To take screenshots trough the SiteCapt API you make a GET request to the API URL:
The API supports these parameters.
|api_key||Your SiteCapt API key.|
|url||The URL of the website for the screenshot.|
|viewport_width||The width of the browser viewport in pixels.|
|viewport_height||The height of the browser viewport in pixels.|
|width||The width of the generated screenshot image.|
|height||The height of the generated screenshot image.|
|fullsize||Produce a full size screenshot of the entire page. The height parameter is ignored when fullsize is yes.|
|wait||Wait this many seconds after the page has fully loaded before taking the screenshot.|
curl "https://api.sitecapt.com/?api_key=44f398ca-4055-4d47-8464-54c5d0c5b7a7&url=http://www.flickr.com/&viewport_width=1600&viewport_height=1200&width=800&height=400" > screenshot.png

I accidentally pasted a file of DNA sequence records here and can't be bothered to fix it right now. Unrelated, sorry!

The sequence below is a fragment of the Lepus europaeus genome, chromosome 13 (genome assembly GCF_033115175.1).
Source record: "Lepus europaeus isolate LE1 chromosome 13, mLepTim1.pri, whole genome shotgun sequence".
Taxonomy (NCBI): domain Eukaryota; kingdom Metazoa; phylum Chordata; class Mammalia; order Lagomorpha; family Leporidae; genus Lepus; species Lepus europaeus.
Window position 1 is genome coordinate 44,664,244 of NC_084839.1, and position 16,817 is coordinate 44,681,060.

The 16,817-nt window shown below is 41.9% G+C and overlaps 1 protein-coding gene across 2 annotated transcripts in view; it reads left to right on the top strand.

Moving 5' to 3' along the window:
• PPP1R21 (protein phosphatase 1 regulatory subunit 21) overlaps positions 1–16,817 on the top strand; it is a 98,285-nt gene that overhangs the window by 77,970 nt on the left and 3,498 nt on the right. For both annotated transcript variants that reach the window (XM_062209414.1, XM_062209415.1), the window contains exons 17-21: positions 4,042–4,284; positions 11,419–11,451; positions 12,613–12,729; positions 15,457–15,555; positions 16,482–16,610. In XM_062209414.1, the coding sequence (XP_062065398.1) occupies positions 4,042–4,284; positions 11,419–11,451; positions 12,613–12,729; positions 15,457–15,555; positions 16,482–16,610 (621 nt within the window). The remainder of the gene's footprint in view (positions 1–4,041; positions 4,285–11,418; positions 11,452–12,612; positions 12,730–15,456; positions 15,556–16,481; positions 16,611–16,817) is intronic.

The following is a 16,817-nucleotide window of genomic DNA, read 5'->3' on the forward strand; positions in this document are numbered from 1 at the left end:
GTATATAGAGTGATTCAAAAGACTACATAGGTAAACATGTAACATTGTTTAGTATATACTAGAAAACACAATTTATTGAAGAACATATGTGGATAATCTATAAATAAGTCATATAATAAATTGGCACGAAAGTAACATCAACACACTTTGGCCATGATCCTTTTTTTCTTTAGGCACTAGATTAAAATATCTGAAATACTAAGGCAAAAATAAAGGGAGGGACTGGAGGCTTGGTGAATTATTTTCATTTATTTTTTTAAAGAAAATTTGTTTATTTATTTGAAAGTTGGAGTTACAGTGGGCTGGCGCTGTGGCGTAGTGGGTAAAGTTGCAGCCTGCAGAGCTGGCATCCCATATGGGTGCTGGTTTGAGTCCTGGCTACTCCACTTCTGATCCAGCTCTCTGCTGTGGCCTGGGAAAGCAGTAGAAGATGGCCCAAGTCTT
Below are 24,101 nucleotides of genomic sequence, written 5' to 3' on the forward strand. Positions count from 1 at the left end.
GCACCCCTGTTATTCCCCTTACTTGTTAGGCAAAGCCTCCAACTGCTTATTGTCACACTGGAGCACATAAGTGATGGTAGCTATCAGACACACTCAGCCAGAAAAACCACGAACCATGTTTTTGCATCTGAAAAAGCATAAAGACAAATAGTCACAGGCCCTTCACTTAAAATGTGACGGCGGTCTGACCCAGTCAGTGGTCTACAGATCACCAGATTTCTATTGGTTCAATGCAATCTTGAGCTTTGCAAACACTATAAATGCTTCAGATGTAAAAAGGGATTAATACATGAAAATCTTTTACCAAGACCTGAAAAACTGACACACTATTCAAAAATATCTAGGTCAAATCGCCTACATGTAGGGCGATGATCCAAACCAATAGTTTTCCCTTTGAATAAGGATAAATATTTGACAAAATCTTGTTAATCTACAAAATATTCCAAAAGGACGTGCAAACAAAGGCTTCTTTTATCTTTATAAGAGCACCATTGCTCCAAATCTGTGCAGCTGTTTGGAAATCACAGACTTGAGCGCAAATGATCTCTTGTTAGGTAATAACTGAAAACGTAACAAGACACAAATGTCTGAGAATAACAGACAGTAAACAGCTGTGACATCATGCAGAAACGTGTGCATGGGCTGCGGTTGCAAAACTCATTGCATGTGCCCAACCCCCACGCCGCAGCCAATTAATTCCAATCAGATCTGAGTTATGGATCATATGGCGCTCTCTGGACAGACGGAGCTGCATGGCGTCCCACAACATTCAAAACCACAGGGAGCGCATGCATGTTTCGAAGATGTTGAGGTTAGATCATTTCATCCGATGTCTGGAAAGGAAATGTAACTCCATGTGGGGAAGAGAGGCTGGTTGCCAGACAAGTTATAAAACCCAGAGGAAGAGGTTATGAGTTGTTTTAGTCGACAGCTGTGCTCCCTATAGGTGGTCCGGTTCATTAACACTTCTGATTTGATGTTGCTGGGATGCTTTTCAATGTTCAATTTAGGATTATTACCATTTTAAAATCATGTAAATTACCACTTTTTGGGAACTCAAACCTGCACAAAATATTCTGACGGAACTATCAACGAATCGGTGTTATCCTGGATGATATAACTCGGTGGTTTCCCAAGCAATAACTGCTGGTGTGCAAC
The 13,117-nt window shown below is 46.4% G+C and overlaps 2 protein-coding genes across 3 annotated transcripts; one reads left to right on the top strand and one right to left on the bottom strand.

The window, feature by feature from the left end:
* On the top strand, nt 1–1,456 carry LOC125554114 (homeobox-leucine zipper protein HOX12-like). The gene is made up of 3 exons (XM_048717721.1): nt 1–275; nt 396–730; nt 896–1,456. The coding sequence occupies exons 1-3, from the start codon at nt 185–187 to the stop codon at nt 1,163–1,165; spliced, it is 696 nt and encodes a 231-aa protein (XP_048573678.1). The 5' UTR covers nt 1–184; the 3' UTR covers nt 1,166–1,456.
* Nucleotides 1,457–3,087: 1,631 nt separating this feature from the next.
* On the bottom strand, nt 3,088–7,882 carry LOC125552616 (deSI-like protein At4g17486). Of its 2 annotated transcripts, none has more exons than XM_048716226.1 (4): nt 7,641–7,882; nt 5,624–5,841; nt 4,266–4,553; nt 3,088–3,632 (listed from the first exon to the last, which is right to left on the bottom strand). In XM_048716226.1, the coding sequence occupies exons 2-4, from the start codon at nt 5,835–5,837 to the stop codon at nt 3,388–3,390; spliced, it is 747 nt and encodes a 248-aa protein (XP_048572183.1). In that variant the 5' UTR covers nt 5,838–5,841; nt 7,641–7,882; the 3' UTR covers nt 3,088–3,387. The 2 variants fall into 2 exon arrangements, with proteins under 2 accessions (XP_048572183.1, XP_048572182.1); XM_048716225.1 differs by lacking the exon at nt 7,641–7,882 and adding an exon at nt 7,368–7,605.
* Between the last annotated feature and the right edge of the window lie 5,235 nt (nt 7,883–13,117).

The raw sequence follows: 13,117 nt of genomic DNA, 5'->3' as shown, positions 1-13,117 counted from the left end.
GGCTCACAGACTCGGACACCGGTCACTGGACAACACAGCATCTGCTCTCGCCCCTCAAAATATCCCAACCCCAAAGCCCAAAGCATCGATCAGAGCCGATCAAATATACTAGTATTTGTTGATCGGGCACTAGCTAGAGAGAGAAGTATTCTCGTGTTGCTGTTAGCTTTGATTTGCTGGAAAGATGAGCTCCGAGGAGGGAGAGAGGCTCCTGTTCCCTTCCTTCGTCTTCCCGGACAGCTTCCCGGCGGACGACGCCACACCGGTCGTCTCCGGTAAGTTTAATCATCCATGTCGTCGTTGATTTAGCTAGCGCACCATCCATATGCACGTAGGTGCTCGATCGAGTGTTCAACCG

This will generate a screenshot of http://www.flickr.com/. The browser viewport will be 1600x1200 pixels large and the screenshot will be scaled and cropped to 800x400 pixels.
If an image needs to be cropped, we always cut away pixels away at the right and bottom edges.
The resulting image is always in PNG format.
While it might be convenient for you to use the API URL directly in your HTML code to load website screenshots on the fly we would like to point out that for several reasons it is much safer and efficient to load and cache the screenshots yourself before displaying them:
- It takes an awful amount of time to load a website screenshot. On average a screenshot will be ready after 7 (!) seconds.
- If you cache screenshots and use these cached versions to display the images on your website you save a lot of money. Creating a screenshot again, even one you've requested a second ago, will cost credits.
- If you expose your API key to the public everyone can use you API key at their leisure to generate screenshots at your expense, so guard your API key as best as you can.
- The PNG format generated by the API ensures that you get the maximum quality resulting in a rather large file size. In most cases it makes more sense to deliver a much smaller JPEG image to your users.